After the death of her father, Amy sets out with Roger on a carefully planned road trip from California to Connecticut, but they wind up taking many detours, forcing Amy to face her worst fears and come to terms with her grief and guilt. Like a scrapbook, there are photos, receipts, drawings, and playlists throughout the novel, which enhance the story.
An Abundance of Katherines by John Green
Colin Singleton always falls for girls named Katherine--and he's been dumped by a Katherine 19 times, to be exact. Letting expectations go and allowing love are at the heart of his hilarious quest to find his missing piece and avenge dumpees everywhere.
As Easy as Falling Off the Face of the Earth by Lynne Rae Perkins
A teenaged boy encounters one comedic calamity after another when his train strands him in the middle of nowhere. Meanwhile, his parents, grandfather, and even the family dogs encounter adventures of their own as they all try to make their way back home.
Hit the Road by Caroline Cooney
Brit has had her driver's license only 11 days when her parents drop her off to stay at her grandmother's house for two weeks while they go on vacation. Little do they know Brit is headed for a three-state road trip with Nannie to pick up her college roommates and bring them to their alma mater for their 65th--and most likely final--reunion.
Night Road by A.M. Jenkins
Turns out vampires can take road trips, too. Battling his own memories and fears, Cole, an extraordinarily conscientious vampire, and his friend, impulsive Sandor, spend a few months on the road, trying to train a young man who recently joined their ranks.
Rules of the Road by Joan Bauer
Hired by Madeline Gladstone, the president of a shoe company, to help her prevent a corporate takeover, 16-year-old Jenna Boller embarks on an eye-opening adventure that teaches both of them the rules of the road--and the rules of life.
The Watery Part of the World by Michael Parker – This beautifully-written story takes place in two separate time periods which sometimes, like water, seem to blend together--the early 1800’s and the 1970’s--on storm-beaten Yaupon Island off the Outer Banks of North Carolina. The historical portion of the novel deals with the mystery of the missing daughter of disgraced Vice-President Aaron Burr, Theodosia, who disappeared at sea in 1813. For purposes of this story, she was saved from death by pirates by feigning insanity and survived, barely, on Yaupon, forever cut off from the mainland and her former life. She is the ancestress of two older sisters, Maggie and Whaley, who struggle to remain on the island of their births, now down to a population of three, in the 70’s. Woodrow Thornton, the only other modern inhabitant and himself a descendant of a freed slave who worked for Theodosia, is the sisters’ only support system; together they cling to their intermingled yet solitary island lives.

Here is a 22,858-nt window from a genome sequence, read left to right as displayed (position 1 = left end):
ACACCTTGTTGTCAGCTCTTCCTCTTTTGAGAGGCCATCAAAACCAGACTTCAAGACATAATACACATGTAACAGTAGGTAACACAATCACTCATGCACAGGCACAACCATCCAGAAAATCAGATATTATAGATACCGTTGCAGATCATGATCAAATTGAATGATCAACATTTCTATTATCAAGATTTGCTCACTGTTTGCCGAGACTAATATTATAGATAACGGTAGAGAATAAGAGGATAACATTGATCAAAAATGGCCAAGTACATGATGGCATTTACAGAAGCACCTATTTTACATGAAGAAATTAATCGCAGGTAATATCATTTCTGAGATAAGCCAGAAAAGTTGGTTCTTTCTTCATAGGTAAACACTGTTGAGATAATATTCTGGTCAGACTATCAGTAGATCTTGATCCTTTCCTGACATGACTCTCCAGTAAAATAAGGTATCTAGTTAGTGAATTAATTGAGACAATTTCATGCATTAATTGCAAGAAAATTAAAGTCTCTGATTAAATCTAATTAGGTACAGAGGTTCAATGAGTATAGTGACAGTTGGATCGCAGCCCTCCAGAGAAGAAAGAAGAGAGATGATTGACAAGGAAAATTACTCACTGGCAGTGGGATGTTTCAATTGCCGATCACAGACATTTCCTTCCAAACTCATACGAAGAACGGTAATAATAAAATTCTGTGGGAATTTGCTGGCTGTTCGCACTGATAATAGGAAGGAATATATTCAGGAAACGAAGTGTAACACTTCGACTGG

The Silent Land by Graham Joyce – I really had a hard time putting this book down! I found myself wanting to finish it quickly without detouring to read other books as I often do. Essentially it is a love story about a married couple on a ski holiday who get caught in an avalanche but manage to rescue themselves, only to find themselves in an evacuated mountain village still being threatened. An impending sense of doom permeates, while at the same time the story is moving and uplifting. The novel can only be described as compelling because although the reader suspects where the story is going, it is necessary to find out the meaning of the trip!
Miss Timmin’s School for Girls by Nayana Currimbhoy – This atmospheric fiction debut is set in a girl’s boarding school in 1974 India where world societal changes that started in the sixties have filtered into even this closed society. In a bit of a switch, scandals are brought by the adults in charge rather than the students themselves. Stories and rumors swirl around the proper headmistress and her teachers, including Charu Apte, the new teacher from a respectable family with secrets of its own, and the wild English woman teacher, Moira Prince, who sets her sights on Charu. Moira seduces sheltered 21-year-old Charu and introduces her to characters in the community offering the glamor of casual drugs and vice; then one night during the monsoon season the conflicted Charu quarrels with Moira who then falls - or is pushed - to her death in a mountainous area known as “table-land.” These plot lines are woven together as part cultural lesson and part 70’s history lesson, with portrayals of terrific student characters who turn into sleuths to attempt to solve all the mysteries.
Sister by Rosamund Lupton – This is another compelling read which is a psychological thriller/mystery but is also a moving family story about an older sister’s love for her younger sister. Beatrice rushes to London from her home in New York when she learns her free-spirited younger sister Tess is missing; when Tess is found dead and Beatrice learns that she died shortly after giving birth to a stillborn child, she refuses to believe that Tess took her own life. Soon she is virtually inhabiting her sister’s life, living where she lived, working where she worked, in an effort to solve the mystery of her untimely death. The story is written in the form of letter to her sister; the reader knows that somehow Beatrice has proved her theory and that Tess was actually murdered, but the search for the killer continues until the final twist ending. There is a lot of buzz about this book!